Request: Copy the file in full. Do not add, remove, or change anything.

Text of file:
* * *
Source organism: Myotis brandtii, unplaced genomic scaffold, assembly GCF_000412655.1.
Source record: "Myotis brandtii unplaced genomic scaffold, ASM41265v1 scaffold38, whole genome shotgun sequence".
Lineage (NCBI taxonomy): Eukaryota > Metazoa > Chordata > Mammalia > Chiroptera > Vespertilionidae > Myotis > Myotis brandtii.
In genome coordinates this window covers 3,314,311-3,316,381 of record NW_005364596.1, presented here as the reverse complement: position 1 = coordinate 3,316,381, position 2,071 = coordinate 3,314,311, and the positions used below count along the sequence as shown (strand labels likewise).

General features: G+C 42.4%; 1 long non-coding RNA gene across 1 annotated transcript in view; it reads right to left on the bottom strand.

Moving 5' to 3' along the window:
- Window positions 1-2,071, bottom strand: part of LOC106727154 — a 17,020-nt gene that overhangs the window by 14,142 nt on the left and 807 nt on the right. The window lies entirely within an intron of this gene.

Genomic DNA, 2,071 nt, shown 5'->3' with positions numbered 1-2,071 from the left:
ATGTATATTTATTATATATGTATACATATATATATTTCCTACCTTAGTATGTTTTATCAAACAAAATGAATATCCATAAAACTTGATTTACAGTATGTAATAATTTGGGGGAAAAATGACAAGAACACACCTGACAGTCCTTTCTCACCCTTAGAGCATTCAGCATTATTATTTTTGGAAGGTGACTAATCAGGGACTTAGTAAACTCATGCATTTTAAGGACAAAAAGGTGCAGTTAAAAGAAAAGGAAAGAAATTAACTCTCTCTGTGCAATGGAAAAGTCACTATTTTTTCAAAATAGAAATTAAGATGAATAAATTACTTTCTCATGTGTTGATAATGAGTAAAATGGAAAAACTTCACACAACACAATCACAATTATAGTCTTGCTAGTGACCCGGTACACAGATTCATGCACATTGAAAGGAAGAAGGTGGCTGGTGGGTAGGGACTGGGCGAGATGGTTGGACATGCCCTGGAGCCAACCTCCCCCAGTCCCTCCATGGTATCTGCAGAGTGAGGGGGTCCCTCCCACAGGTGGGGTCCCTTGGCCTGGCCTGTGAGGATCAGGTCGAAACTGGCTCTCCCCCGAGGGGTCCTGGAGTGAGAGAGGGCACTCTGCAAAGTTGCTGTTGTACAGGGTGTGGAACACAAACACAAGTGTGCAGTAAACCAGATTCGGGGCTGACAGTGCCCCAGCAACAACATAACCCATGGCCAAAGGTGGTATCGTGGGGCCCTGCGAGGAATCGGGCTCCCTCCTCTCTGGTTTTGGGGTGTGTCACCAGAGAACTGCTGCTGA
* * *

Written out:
Source organism: Myotis brandtii, unplaced genomic scaffold, assembly GCF_000412655.1.
Source record: "Myotis brandtii unplaced genomic scaffold, ASM41265v1 scaffold38, whole genome shotgun sequence".
Lineage (NCBI taxonomy): Eukaryota > Metazoa > Chordata > Mammalia > Chiroptera > Vespertilionidae > Myotis > Myotis brandtii.
In genome coordinates this window covers 3,314,311-3,316,381 of record NW_005364596.1, presented here as the reverse complement: position 1 = coordinate 3,316,381, position 2,071 = coordinate 3,314,311, and the positions used below count along the sequence as shown (strand labels likewise).

General features: G+C 42.4%; 1 long non-coding RNA gene across 1 annotated transcript in view; it reads right to left on the bottom strand.

Moving 5' to 3' along the window:
- Window positions 1-2,071, bottom strand: part of LOC106727154 — a 17,020-nt gene that overhangs the window by 14,142 nt on the left and 807 nt on the right. The window lies entirely within an intron of this gene.

Genomic DNA, 2,071 nt, shown 5'->3' with positions numbered 1-2,071 from the left:
ATGTATATTTATTATATATGTATACATATATATATTTCCTACCTTAGTATGTTTTATCAAACAAAATGAATATCCATAAAACTTGATTTACAGTATGTAATAATTTGGGGGAAAAATGACAAGAACACACCTGACAGTCCTTTCTCACCCTTAGAGCATTCAGCATTATTATTTTTGGAAGGTGACTAATCAGGGACTTAGTAAACTCATGCATTTTAAGGACAAAAAGGTGCAGTTAAAAGAAAAGGAAAGAAATTAACTCTCTCTGTGCAATGGAAAAGTCACTATTTTTTCAAAATAGAAATTAAGATGAATAAATTACTTTCTCATGTGTTGATAATGAGTAAAATGGAAAAACTTCACACAACACAATCACAATTATAGTCTTGCTAGTGACCCGGTACACAGATTCATGCACATTGAAAGGAAGAAGGTGGCTGGTGGGTAGGGACTGGGCGAGATGGTTGGACATGCCCTGGAGCCAACCTCCCCCAGTCCCTCCATGGTATCTGCAGAGTGAGGGGGTCCCTCCCACAGGTGGGGTCCCTTGGCCTGGCCTGTGAGGATCAGGTCGAAACTGGCTCTCCCCCGAGGGGTCCTGGAGTGAGAGAGGGCACTCTGCAAAGTTGCTGTTGTACAGGGTGTGGAACACAAACACAAGTGTGCAGTAAACCAGATTCGGGGCTGACAGTGCCCCAGCAACAACATAACCCATGGCCAAAGGTGGTATCGTGGGGCCCTGCGAGGAATCGGGCTCCCTCCTCTCTGGTTTTGGGGTGTGTCACCAGAGAACTGCTGCTGA